As a 25 year old guy I don't meet the Lady Stache requirement of this thread but I really wanted to weigh in on some of this perception stuff and the fear of leaving behind the expensive makeup, clothing etc.
Skin tight jeans, 3 inch heels, make up, lingerie, and what have you do nothing for me. IMO, there is nothing more attractive than a woman who is comfortable. Truthfully, if you're happy and you're making it visibly noticeable you've immediately got my attention. A smile can stop me in my tracks. Be happy and be true to yourself and the rest just fades away.
What a great thread! I rarely look at anything related to beauty/makeup/etc online or in magazines, as I usually learn absolutely nothing and don't find my views reflected at all. This thread has been full of great info! And I want to add to the many kudos to bicycle's post about perception.
I am a lady (beginning) stach, but have mostly male friends, as I find most females I meet to be a bit too caught up on superficial things for me to have any common ground with them. (As a disclaimer, I do tend to live in states with a lot of superficial people - not naming names. This was not such an issue when I lived in Maine, where flannel and taxidermy skills were considered sexy- my kind of place!) And from hanging out extensively with males, I find that Arbor33's opinion is very common. Most of my male friends look at a girl who walks into the bar with tons of make-up, and who obviously spent hours on hair and clothes as high-maintenance, probably self-absorbed and just not very interesting, and as likely more trouble than they're worth. (Not to stereotype all dolled-up women, but it's true more often than not in my experience. Also, you can tell the dolled-up females who are really having a fun time and seem down-to-earth, vs. the ones who are real sourpusses and take themselves way too seriously - aka prima donnas.)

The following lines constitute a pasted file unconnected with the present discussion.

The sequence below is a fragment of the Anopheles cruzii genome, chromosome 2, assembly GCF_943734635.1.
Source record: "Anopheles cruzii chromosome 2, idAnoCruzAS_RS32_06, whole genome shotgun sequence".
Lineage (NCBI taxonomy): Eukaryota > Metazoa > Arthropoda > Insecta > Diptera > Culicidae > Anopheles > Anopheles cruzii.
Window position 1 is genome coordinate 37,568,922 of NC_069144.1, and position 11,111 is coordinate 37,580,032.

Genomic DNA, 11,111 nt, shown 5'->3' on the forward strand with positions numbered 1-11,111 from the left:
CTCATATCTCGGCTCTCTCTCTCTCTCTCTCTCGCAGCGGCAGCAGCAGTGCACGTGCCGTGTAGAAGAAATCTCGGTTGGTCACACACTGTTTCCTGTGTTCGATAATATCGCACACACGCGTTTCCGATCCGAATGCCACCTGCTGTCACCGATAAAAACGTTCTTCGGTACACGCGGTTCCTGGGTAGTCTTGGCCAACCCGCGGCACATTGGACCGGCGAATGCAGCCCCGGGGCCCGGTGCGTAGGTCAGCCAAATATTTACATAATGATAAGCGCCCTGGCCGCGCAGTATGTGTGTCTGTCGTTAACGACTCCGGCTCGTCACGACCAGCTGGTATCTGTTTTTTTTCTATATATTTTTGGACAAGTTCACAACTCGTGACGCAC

Growing up, I was certainly no beauty queen (though not ugly) and was very naive in hair/makeup/fashion matters. (Now that I'm older, I'm just not interested in the least.) At some stage in high school, I decided that rather than spend a couple hours a day trying to doll myself up and impress guys, to little result, I'd rather be using that time learning about/doing things that actually interest me and attract a man for more substantial reasons than just looks. Of course in college, I did the classic "angry young chick" thing and went overboard, getting hideous haircuts, wearing really sloppy clothes, bad dye jobs. Now, as I get older (now 26) I have reached the happy medium where I am just natural. I shower, put on mascara, and brush my hair. That's it. I have always liked just wearing plain clothes - it makes life simple and cheap - and I can wear a plain black shirt and denim shorts/ a black skirt/jeans every day of the week and never go out of style. Just as well, because I would rather rake the lawn than go to the mall. And that's something a lot of men would find sexy! A good way to get a natural blush on.
A couple of things I find funny: